Requirement that "substantial step" advance criminal purpose can be satisfied by conduct that could also further noncriminal ends, while requirement that step be strongly corroborative of criminal purpose cannot. State v. Rinkin, 141 Or App 355, 917 P2d 1035 (1996)

Requirement that "substantial step" be highly corroborative of criminal purpose means that step must be consistent with charged crime but need not be particular to it. State v. Rinkin, 141 Or App 355, 917 P2d 1035 (1996)

Speech can, by itself, be sufficient "conduct" to constitute substantial step. State v. Jessen, 162 Or App 662, 986 P2d 684 (1999), Sup Ct review denied

Where defendant commits crime intentionally, and conduct constituting crime strongly corroborates defendant's purpose to commit additional crime, state may use conduct to prove substantial step toward commission of second crime. State v. Muzzy, 190 Or App 306, 79 P3d 324 (2003), Sup Ct review denied

Criminal solicitation of agent to engage in conduct constituting element of crime is substantial step toward commission of crime. State v. Johnson, 202 Or App 478, 123 P3d 304 (2005), Sup Ct review denied

Even though defendant did not meet with hit man or engage in detailed planning and did not pay, or arrange to pay, money, reasonable factfinder could conclude that defendant took substantial step toward commission of crimes of aggravated murder, murder and tampering with witness. State v. Kimbrough, 285 Or App 84, 395 P3d 950 (2017), Sup Ct review allowed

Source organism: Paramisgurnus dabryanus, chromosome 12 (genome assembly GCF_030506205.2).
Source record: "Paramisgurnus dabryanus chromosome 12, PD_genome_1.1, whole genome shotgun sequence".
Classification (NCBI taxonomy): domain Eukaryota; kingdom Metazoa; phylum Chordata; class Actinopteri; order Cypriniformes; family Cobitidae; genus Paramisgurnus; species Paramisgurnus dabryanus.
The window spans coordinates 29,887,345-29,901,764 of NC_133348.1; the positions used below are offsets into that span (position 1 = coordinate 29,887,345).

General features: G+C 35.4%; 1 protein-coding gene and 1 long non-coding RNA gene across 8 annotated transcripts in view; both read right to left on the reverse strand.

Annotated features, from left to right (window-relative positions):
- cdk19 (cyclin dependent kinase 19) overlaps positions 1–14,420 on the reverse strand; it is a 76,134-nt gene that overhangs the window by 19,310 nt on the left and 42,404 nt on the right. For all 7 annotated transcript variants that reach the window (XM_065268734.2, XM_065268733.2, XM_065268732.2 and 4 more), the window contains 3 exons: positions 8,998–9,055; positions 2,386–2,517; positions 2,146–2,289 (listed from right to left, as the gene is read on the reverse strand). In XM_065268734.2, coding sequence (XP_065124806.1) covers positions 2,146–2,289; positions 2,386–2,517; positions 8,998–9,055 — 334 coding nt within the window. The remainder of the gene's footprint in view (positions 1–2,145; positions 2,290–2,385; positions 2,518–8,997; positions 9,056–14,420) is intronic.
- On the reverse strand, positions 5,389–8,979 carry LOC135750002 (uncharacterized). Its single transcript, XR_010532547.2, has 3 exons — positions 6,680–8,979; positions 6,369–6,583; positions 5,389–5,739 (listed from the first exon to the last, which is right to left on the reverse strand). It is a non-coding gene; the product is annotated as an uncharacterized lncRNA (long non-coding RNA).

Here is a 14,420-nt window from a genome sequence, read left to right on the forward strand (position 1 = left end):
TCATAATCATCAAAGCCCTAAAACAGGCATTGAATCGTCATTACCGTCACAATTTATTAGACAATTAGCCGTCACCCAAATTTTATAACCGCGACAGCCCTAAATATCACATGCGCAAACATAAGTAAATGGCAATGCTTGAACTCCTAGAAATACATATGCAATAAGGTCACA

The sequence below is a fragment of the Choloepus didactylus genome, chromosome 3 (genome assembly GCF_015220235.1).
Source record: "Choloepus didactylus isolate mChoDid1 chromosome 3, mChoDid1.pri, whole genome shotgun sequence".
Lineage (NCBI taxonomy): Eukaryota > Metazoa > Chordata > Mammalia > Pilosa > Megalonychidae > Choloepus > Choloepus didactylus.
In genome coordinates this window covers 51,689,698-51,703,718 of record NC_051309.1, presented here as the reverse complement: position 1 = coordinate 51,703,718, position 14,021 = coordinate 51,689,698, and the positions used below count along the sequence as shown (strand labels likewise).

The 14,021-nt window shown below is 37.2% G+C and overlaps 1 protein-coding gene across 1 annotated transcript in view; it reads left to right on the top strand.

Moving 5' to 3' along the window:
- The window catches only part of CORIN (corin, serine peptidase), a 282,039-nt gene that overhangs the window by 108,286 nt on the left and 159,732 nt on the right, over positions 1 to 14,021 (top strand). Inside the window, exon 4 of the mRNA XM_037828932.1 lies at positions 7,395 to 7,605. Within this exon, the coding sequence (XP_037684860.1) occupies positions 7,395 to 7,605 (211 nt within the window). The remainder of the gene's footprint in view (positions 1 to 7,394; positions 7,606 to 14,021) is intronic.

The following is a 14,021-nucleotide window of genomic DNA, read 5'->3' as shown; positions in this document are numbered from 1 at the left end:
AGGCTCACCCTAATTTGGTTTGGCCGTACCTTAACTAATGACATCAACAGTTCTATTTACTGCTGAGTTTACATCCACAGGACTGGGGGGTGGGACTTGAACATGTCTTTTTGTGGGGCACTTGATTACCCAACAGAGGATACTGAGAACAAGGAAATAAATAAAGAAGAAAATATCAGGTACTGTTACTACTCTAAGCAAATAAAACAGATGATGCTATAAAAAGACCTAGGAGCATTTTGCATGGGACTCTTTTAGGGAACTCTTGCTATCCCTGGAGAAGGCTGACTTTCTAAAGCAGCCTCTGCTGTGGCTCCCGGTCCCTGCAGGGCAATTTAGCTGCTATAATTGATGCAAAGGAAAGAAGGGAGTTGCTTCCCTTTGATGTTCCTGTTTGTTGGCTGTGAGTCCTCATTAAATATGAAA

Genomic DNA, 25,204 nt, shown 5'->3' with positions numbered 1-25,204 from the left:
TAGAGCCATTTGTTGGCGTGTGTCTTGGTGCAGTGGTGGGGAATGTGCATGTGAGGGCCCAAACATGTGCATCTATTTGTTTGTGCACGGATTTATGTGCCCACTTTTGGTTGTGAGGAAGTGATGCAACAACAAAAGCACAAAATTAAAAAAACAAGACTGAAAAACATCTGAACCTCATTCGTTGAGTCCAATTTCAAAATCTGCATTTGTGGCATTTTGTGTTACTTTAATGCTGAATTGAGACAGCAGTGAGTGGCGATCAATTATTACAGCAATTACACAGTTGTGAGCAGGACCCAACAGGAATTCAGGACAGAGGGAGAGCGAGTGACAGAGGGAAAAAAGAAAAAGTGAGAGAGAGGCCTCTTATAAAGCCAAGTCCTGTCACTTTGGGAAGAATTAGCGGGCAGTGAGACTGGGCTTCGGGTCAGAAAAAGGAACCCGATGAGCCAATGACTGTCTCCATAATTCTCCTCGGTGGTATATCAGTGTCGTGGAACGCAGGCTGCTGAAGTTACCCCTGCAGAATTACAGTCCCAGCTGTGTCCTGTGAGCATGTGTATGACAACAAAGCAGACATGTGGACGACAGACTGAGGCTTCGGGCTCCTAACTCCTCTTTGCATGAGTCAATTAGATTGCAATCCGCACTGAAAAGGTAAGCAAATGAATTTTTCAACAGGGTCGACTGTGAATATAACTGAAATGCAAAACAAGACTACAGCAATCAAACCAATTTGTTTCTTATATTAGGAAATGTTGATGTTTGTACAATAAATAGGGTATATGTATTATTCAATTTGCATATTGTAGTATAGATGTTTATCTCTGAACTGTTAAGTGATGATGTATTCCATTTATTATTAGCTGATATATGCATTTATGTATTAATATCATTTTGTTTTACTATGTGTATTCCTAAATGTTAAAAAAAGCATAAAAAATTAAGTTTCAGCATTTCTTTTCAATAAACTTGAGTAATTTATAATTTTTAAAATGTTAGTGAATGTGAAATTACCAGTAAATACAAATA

Completed Citations

State v. Moore, 4 Or App 548, 480 P2d 458 (1971), Sup Ct review denied

Law Review Citations

51 OLR 483, 568 (1972)

Chapter 161

Notes of Decisions

A juvenile court adjudication of whether or not a child committed acts which would be a criminal violation if committed by an adult must necessarily include an adjudication of all affirmative defenses that would be available to an adult being tried for the same criminal violation. State ex rel Juvenile Dept. v. L.J., 26 Or App 461, 552 P2d 1322 (1976)

Law Review Citations

2 EL 237 (1971); 51 OLR 427-637 (1972)

Chapter 161

Criminal Code

(Generally)

Notes of Decisions

Legislature's adoption of 1971 Criminal Code did not abolish doctrine of transferred intent. State v. Wesley, 254 Or App 697, 295 P3d 1147 (2013), Sup Ct review denied


Source

Last accessed
Jun. 26, 2021